And much like that.
A number of people outside InfoSec have pointed this out to me and I thought I'd pass it along with a couple of observations.
"If you think that technology can solve your problems then you
don't understand technology and you don't understand your
It was this comment to the posting that caught my attention:
Some of us idiots used to think that any devs who weren't aware of buffer overflow before the Morris worm would be aware of it after the Morris worm. But in fact, your posting almost points out why many devs remain blissfully unaware:
"we developers were trained to focus on and typically only ever focused
on how legitimate users will use the product"
Close. Developers who want to have good jobs have to get trained to focus on how their managers pretend the product will be used. Anyone who thinks as far out as actual end users will get canned for not being
a team member. Anyone who thinks even further out about actual end misusers will be sued for being a hacker. But yeah, you explained it.
Long time readers will know that the Morris worm is my poster-boy for complaining that modern schools don't teach defensive programming.
It seems I'm not alone.
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We can all see what went wrong here.
1. He should have gone by car and not the train.
2. He should have had the documents on his laptop
3. The laptop should have been tethered in the trunk of the said car.
4. The documents should have been clearly labelled
"*Not* about the F-35"
5. His laptop should have had its patches and AV up to date.
Just one question.
What's with this "hit by"?
That headline is trying to make out that the documents were the guilty - and actively so - party.
Well, perhaps that not the fault of the journalist, perhaps that's the stance the politician is taking 🙂
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Some of us security droids find this frightening.
My colleague Miriam Britt managed to sum up the reasons why one should have separation quite sussinctly and forcefully. With her permission I have copied her reasoning here and I hope many people will either reference this or copy it to their own blogs. This kind of straight forward statement needs a wide exposure.
Some of us security types were discussion policy, login notices and the like.
Someone commetned on a badly written poicy about the use of corporate e-mail and discussion about the company.
... I recently worked at a place that had an weak and over specific email policy.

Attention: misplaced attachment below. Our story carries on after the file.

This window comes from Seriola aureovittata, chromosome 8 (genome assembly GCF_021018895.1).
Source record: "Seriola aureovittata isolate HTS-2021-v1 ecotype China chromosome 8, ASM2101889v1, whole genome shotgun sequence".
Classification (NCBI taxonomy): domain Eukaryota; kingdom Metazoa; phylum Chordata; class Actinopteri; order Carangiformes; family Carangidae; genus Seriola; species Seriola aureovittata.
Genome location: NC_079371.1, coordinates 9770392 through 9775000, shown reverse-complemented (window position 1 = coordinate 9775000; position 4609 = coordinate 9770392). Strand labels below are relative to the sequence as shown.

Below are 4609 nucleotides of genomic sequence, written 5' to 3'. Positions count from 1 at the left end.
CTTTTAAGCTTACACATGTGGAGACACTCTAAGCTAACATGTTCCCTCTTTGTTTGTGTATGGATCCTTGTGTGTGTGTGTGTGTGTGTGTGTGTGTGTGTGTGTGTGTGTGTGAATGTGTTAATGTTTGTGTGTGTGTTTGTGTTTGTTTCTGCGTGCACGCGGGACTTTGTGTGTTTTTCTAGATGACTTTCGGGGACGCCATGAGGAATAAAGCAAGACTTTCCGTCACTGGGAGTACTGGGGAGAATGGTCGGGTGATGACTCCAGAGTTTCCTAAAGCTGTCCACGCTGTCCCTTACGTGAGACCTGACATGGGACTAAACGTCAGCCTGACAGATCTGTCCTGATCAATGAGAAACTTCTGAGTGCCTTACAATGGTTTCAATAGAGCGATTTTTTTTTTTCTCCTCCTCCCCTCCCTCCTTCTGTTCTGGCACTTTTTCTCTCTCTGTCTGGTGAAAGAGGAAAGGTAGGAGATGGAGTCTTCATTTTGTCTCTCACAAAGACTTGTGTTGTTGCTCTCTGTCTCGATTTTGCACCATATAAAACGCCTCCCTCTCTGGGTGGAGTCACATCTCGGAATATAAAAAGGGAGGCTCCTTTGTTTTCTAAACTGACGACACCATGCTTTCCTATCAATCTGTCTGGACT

One day management realizes there are other areas where "contraband communication" can take place - internet groups, blogs, forums, IM, Blackberries, etc. If the policy hadn't been wrtten to deal specifically with "email" or been more general about the level of technology it would have saved us some hassle.
As it was, our policy development and approval process was too sllw and ciumbersome.
This is a generic issue and not limited to e-mail, IM, etc.
Long ago in a policy development workshop that I was running we thrashed out how to express ACCESS CONTROL so that it was perfectly generic, applied to
everything from the parking lot to the executive washroom, was in language everyone from the Board of Directors to the Janitor could understand. Of
course it applied to computer/network access, and its wording marched the requirement of the 'restricted access' logon notices.
I've been told the lawyers didn't like it but the reasons seemed to boil down to the fact that the language was so straight forward and unambiguous that there wouldn't be enough billable hours if it came to a court case.
If you structure your policy management properly so there is a succinct POLICY STATEMENT and ancillary sections that address
- Consequences of Non compliance
- Roles and Responsibilities
- Who/When/Where/Why Does this Apply?
- Guidelines for Interpretation
- Relevant Standards (Internal and External)
and of course
then its a very effective and efficient way to work.
This is because
a) You don't need a lot policies if they are "general"
b) It makes them easy to learn and remember
c) You don't have to keep going back to the board to get picayune changes approved
The definition of 'information security' seems limited to access control, which is very disappointing. The definition for 'computer security' is more comprehensive. Never the less, to a security professional both these definitions are lacking.
What screams out to me, and this is very obviously my bias, is the lack of any mention of INTEGRITY in these definitions. As I keep pointing out, if you don't have integrity, any other efforts at security, be it information security, or "Gates, Guards, Guns and Dogs" physical security, be it backup and disaster recovery, be it access control, be it 1024-bit SSL, are all going to be pointless.
Its not until we follow a few links at the Encyclopaedia do we come to a mention of Donn Parker's six fundamental and orthogonal attributes of security is there mention of 'integrity'. Even so, that definition has only a like to 'data integrity'. There is a separate definition for 'message integrity'. While these specific items are important, they are details. What is lacking is a general definition of "Integrity". Once again, Fred Cohen's seminal 1997 article on the importance of Integrity comes to mind.